FEMA Bracing For ‘Maximum’ Disaster Says Agency Chief

Posted on April 30, 2012


Recent hurricanes Ike and Katrina may rank among the three costliest storms in U.S.

Federal Emergency Management Agency

history, but in preparing for disasters the federal government must think bigger still, says America’s top emergency planner.

“As devastating as those two hurricanes were, they’re not as bad as it gets,” said Craig Fugate, administrator of the Federal Emergency Management Agency.

Fugate told reporters Tuesday at the National Hurricane Conference in Orlando, Fla., that his agency has been preparing for realistic worst-case scenarios – not just natural disasters, such as hurricanes and earthquakes, but terrorist attacks, as well.

In crafting a strategic plan to guide FEMA through 2014, Fugate said he charged his organization to consider maximum devastation when it comes to disasters.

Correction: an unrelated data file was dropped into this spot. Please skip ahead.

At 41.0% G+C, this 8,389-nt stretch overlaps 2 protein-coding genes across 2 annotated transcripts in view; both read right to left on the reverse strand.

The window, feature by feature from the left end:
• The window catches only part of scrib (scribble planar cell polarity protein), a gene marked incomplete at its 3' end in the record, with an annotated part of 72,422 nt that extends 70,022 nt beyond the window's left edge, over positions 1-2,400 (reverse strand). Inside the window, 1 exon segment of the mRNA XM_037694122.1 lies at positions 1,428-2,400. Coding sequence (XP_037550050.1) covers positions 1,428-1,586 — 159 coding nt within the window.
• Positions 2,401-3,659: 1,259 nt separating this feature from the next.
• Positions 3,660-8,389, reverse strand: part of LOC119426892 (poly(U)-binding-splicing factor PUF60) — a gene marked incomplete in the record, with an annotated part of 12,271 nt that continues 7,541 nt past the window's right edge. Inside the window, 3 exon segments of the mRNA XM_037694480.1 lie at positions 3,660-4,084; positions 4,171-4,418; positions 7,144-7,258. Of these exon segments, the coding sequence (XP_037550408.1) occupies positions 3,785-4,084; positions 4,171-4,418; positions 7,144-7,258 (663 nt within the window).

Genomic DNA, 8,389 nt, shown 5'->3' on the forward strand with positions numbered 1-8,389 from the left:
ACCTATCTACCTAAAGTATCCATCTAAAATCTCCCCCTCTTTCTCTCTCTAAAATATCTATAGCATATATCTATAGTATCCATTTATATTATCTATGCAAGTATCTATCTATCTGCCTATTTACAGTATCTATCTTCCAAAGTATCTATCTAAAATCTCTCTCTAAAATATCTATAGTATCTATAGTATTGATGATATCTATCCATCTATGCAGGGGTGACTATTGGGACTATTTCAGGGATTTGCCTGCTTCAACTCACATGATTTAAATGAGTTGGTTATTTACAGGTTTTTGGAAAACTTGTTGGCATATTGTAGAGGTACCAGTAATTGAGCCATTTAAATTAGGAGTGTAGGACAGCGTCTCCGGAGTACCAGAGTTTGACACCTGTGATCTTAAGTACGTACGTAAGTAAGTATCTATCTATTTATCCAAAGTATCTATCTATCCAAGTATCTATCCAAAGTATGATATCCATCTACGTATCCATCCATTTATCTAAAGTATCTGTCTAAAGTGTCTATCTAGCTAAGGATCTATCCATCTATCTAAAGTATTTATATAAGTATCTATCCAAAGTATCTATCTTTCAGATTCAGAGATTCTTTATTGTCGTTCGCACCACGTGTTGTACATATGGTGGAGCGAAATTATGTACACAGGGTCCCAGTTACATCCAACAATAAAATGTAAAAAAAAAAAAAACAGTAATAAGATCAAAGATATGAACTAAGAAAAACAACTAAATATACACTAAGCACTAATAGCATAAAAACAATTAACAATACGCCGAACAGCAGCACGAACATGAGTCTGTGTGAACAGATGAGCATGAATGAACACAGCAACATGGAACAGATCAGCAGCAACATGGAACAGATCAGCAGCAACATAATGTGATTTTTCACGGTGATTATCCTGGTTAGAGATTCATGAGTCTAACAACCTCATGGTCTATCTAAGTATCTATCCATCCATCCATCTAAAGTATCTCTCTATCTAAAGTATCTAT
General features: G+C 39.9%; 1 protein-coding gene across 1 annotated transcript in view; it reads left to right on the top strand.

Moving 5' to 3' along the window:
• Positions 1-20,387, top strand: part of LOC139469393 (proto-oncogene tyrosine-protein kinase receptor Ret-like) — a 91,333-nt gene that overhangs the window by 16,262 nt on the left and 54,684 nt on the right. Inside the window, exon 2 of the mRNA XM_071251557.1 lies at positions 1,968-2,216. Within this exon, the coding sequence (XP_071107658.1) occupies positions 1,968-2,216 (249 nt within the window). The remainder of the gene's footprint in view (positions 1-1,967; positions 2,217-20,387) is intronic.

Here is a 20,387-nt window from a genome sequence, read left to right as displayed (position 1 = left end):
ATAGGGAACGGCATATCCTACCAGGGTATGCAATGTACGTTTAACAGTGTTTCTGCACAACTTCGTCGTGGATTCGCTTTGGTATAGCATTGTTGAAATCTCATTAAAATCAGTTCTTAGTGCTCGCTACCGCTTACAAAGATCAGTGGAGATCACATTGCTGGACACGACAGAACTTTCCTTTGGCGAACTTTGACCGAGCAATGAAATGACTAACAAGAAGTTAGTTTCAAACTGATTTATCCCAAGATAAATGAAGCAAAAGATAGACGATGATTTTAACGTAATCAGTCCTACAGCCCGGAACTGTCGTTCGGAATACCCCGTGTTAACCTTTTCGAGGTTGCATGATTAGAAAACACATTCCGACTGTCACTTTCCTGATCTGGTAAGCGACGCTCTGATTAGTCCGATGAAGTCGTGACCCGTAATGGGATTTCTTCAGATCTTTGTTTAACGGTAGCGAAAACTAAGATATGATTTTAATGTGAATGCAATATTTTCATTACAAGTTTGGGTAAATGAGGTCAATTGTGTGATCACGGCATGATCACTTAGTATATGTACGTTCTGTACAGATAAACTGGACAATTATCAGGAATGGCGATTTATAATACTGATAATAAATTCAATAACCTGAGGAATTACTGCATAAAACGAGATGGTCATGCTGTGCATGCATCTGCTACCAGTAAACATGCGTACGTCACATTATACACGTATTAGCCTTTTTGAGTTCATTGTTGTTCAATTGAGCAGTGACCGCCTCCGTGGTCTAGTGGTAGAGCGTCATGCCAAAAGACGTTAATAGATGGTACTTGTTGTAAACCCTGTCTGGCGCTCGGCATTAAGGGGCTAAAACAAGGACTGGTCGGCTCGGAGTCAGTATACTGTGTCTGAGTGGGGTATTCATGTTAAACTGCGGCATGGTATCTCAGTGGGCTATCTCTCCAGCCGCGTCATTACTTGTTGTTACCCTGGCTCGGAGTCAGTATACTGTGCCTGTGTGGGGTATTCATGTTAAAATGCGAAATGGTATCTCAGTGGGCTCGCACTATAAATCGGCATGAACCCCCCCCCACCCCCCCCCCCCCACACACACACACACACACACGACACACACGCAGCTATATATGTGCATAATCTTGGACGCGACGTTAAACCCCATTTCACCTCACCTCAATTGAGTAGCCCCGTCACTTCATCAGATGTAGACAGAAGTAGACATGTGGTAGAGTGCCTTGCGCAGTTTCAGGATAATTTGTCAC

That includes dealing with catastrophic events in which medical care would be needed for 265,000 casualties, restoring and sustaining basic services for an affected area of 7 million people within 60 days, and helping communities of 1.5 million disaster survivors recover within five years.

Fugate said there are some planners who say the agency should focus on more common, recurring events such as Ike, which struck Galveston in 2008, rather than even larger disasters. But he said ignoring the rare but plausible larger events would be irresponsible.


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